I've been reading a lot lately. Books, I mean. This year has been beyond stressful, and books can be so comforting and such a lovely escape. I've recently notices that even my usual reading material, namely Facebook, the NYTimes and science news has become incredibly stressful. FB is hard to read because of the sheer numbers of people who post things that I just cannot agree with. I also see too many things that I don't want to see - the bad far outweighs the good on FB these days. I think reading the NYTimes is also stressful - this election, shit blowing up, people being batshit insane - it's just too much. And science, well, I'm stressed out about publishing, finding a job, etc, etc, so it's stressful to see cool science published when I know I have so much on my plate to deal with.
So I started with Harry Potter, naturally. I love that series and I've read it about a hundred times. It was nice to visit the world again, I always notice something new or forgotten. It's like returning to your childhood bedroom again, after all these years.
At my mom's house, I raided her library - always a good idea. She had had these books by Rosamunde Pilcher for years and years. I remember seeing them on our shelves when I was a kid. I hated the way they looked - all flowery and pastel colored. But my mom called them "gentle", which was exactly the type of book I was looking for. So, I came home with a bunch and I've just now finished The Shell Seekers. I'm not actually sure what this book was about. Family, I suppose, is the easiest answer. But it was so much more that that. The book follows Penelope, at the beginning of the book, a grandmother who has just had a heart attack, is returning home after being in hospital. As cliché as is sounds, this book is like an onion. It's only until you reach the end that you see all the ends tied together and all the stories come into one. Penelope's father was an artist, and his art is experiencing a resurgence in the market. She has only three of his works, and two of her children jump on her to sell the works, mostly because they want the money. Only one child, her daughter, Olivia, tells her to do what she wants with the paintings. Olivia is well off, a career woman with no family, and has made her own way in the world. The reader then gets taken on a journey of Penelope's life - her upbringing, her marriage, the birth of her children. She lived through WWII in England, raised children in London. Experienced the Bohemian art scene and the horrors of war. She really is an amazing character. Her children and their stories intertwine with hers, as well as some new characters that she meets along the way. In the end, Penelope herself decides what to do with her paintings, and the whole story ends quite satisfactorily.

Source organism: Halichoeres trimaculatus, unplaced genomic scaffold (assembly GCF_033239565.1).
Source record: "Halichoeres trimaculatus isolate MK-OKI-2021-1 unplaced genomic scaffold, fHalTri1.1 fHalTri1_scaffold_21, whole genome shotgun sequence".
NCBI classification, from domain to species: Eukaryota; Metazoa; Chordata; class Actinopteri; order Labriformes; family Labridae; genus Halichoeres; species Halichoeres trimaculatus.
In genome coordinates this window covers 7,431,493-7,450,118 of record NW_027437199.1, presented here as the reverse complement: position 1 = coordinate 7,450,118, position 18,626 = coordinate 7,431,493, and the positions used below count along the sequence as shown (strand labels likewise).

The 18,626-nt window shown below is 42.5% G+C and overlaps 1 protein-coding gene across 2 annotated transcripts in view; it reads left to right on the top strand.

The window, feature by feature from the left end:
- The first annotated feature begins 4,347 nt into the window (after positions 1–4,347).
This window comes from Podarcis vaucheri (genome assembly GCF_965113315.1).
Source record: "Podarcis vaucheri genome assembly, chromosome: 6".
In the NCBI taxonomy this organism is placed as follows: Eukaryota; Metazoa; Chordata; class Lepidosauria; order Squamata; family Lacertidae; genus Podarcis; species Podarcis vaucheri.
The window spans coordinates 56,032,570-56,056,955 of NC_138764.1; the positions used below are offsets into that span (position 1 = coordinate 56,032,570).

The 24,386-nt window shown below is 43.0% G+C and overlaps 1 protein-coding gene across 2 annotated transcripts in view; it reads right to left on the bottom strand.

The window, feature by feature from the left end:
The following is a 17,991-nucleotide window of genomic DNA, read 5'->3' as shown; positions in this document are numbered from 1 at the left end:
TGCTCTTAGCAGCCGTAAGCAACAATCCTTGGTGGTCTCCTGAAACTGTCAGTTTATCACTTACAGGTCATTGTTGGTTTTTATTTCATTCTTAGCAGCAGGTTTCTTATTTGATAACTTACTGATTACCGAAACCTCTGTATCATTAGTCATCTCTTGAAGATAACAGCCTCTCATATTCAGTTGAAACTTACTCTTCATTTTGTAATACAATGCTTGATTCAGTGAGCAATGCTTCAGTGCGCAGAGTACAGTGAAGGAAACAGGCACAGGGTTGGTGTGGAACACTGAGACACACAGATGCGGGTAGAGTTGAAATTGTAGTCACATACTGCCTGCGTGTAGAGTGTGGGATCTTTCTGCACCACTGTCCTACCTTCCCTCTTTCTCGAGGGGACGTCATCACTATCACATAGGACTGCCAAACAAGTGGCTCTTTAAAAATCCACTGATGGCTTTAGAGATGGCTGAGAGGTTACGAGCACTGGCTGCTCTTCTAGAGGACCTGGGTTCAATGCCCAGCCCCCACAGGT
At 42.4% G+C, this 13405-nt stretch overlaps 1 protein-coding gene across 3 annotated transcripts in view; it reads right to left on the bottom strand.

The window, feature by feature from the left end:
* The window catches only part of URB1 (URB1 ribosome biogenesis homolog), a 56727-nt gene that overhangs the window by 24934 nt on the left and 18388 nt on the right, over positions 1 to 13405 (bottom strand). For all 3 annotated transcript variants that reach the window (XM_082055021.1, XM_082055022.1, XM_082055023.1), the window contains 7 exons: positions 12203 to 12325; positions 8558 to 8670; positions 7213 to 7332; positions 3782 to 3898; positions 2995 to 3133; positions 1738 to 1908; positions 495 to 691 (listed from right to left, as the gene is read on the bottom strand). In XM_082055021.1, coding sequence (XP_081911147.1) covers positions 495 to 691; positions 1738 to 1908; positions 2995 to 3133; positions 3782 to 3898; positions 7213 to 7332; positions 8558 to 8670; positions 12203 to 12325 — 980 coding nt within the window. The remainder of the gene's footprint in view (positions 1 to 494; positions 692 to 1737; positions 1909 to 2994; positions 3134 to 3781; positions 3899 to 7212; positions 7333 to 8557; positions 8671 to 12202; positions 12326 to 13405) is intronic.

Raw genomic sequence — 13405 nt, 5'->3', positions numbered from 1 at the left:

Once I got into this book, I couldn't put it down. But I can't exactly tell you why. What the characters do in the story is quite mundane. Penelope is a retired grandmother and had almost always been a home-maker, so all the "action" of the story is the mundane of life - making tea, having a drink, putting the wash out to dry, gardening. The characters, both good and bad, make this story. They are so interesting and mostly likable, that I wanted to sit in a kitchen with most of them and have a cup of tea. The scene descriptions were beautiful - the sounds, the smells, the ambience. It was a lovely read, and just like my mom said, very "gentle".